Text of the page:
This basic question is exactly what I was looking for. My wife is planning on getting me a new 27" iMac for Christmas. My old 27" iMac has 1 TB fusion, 8 GB memory, and Thunderbolt 1 ports. That last means I won't buy any Thunderbolt appliances before I get my new computer. My own budget has enough to upgrade her gift either to 2TB fusion or 1 TB SSD (and maybe 16 GB memory). Right now I created a virtual disk and installed Mojave on it so that I can run kJams Karaoke, which won't be 64 bit until middle of next year. My partition is so small it won't update to the current version of Mojave, and my Mac is running slowly. The Karaoke library is on my main drive. I have a request out to Fusion to see why it doesn't see more space. Disk Utility on my main Mac shows 204.04 GB free.

I don't know if I can effectively combine SSD & Fusion. I suspect I need 2TB on my new computer. I don't know if SSD makes my memory needs small. Maybe I could buy more memory now and transfer it to my new computer, but don't think that would help.

What do you guys recommend that I plan to do?
 

Benz63amg

macrumors 68030
Oct 17, 2010
2,952
448
This basic question is exactly what I was looking for. My wife is planning on getting me a new 27" iMac for Christmas. My old 27" iMac has 1 TB fusion, 8 GB memory, and Thunderbolt 1 ports. That last means I won't buy any Thunderbolt appliances before I get my new computer. My own budget has enough to upgrade her gift either to 2TB fusion or 1 TB SSD (and maybe 16 GB memory). Right now I created a virtual disk and installed Mojave on it so that I can run kJams Karaoke, which won't be 64 bit until middle of next year. My partition is so small it won't update to the current version of Mojave, and my Mac is running slowly. The Karaoke library is on my main drive. I have a request out to Fusion to see why it doesn't see more space. Disk Utility on my main Mac shows 204.04 GB free.

I don't know if I can effectively combine SSD & Fusion. I suspect I need 2TB on my new computer. I don't know if SSD makes my memory needs small. Maybe I could buy more memory now and transfer it to my new computer, but don't think that would help.

What do you guys recommend that I plan to do?
the 2TB fusion drive with a 128gb SSD onboard is a great choice, you could get a 512gb SSD instead of that for the same price but you’re trading off quite a bit of storage space. I personally own the 2299$ 2019 iMac configuration that’s available at Apple stores with the 2TB fusion drive, upgraded the Ram to 40GB total by myself when I got it several months back and it has been a solid performer and an excellent all around machine. (I upgraded from a 2011 27 inch iMac)
 
  • Like
Reactions: Howard Brazee

theluggage

macrumors 601
Jul 29, 2011
4,173
2,880
My own budget has enough to upgrade her gift either to 2TB fusion or 1 TB SSD (and maybe 16 GB memory).
If you can comfortably afford the 1TB SSD, I'd say that is a no-brainer.

As for RAM - the great thing about the 27" iMac is that you can upgrade the RAM if and when you need it - certainly don't pay Apple for the upgrade to 16GB when you can get an extra 16GB of 3rd party RAM (giving 24GB total) for less.

Right now I created a virtual disk and installed Mojave on it so that I can run kJams Karaoke, which won't be 64 bit until middle of next year. My partition is so small it won't update to the current version of Mojave, and my Mac is running slowly.
So, if I understand correctly, you are running Catalina, and have used VMWare Fusion to create a VM to run Mojave for some 32-bit only software. With 8GB RAM. On an iMac with only a 128GB SSD component to its fusion drive...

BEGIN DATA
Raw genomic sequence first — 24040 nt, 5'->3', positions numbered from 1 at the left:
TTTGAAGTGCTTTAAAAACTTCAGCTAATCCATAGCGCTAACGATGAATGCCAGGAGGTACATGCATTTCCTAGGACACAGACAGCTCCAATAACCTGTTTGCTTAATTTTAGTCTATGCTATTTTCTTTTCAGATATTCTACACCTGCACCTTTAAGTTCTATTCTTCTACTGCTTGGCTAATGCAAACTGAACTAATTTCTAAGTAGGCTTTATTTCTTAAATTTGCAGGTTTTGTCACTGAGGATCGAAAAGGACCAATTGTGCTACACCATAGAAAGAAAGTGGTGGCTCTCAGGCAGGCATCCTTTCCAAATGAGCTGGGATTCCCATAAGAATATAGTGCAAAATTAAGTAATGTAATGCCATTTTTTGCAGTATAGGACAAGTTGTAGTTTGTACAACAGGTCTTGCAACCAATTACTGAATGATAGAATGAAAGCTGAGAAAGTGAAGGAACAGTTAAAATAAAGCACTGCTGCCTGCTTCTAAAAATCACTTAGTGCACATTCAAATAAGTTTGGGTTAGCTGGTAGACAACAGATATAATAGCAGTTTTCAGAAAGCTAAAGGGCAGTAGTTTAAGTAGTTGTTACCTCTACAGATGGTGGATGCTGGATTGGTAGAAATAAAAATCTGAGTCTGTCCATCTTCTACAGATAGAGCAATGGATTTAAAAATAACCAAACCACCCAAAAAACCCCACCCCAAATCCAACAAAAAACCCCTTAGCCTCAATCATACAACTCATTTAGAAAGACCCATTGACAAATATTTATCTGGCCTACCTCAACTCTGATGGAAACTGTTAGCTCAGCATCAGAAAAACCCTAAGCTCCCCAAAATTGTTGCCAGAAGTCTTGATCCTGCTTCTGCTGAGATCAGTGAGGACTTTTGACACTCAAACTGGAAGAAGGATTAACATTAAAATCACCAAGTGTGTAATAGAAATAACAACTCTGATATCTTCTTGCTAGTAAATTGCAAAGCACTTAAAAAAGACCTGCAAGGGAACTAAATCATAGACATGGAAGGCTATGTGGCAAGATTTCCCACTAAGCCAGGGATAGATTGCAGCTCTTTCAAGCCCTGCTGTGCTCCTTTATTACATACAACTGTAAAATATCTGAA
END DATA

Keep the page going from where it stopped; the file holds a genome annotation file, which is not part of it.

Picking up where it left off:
A modest proposal: don't do that! Just revert your main Mac back to Mojave (...and either get the new Mac quick before they start shipping with Catalina or keep your old Mac as a Karaoke machine).

Public service announcement: despite Apple's irresponsible pushing of Catalina via Software Update don't install major MacOS version updates the moment they come out unless you enjoy fixing problems and/or have a spare Mac to try them on.

...also, there are various reasons why even 64-bit software might need an update to run on Catalina, and why developers may decide not to test and release them until the final version of Catalina was out. However, still being 32 bit, 2 years after the demise of 32 is not one of them. If the developers are still saying '64 bit sometime next year... maybe...' then I'd look for an alternative solution, pronto.

I don't know if I can effectively combine SSD & Fusion.
(OK, some ambiguity here whether you mean Fusion Drive or VMWare Fusion... so I assume you mean Fusion Drive)

Unless you have a specific need for a single, 512GB++ library that can't be split between drives (even with judicious use of aliases/symbolic links) there is no need to mess with fusion drives - they're just something else to go wrong (and the data can be destroyed if either the HD or SSD portion failed).

Fusion drives were a great idea in the days when more than 128GB of SSD needed a second mortgage. Now they're just there to let Apple overcharge for SSD upgrades.

I suspect I need 2TB on my new computer.
I'd recommend moving (a) infrequently used/archived files and (b) media libraries - neither of which will benefit from SSD speeds (your karaoke library sounds like a prime candidate) - to cheap external spinning rust or network-attached storage, then see if you still need 2TB built in to your machine.

Bear in mind that your iMac disc is pretty much sealed in, and if your iMac goes for repair you'll lose access to it for a while. It really is best practice to keep your internal drive for system files, temporary files, applications and 'work-in-progress' and have as much as possible of your long-term storage external. Use a NAS tucked out of the way if you don't want desktop clutter (then it can be accessed by any device in the house).

I don't know if SSD makes my memory needs small.
Having a SSD as the system drive will help if you run out of memory and the system starts swapping out RAM to disk. OTOH the Mac uses spare RAM to cache files, which reduces the effect of a slow disk, so it is swings and roundabouts... However, with the 27" iMac, upgrading the RAM yourself after purchase is very, very easy - upgrading the internal storage requires major surgery.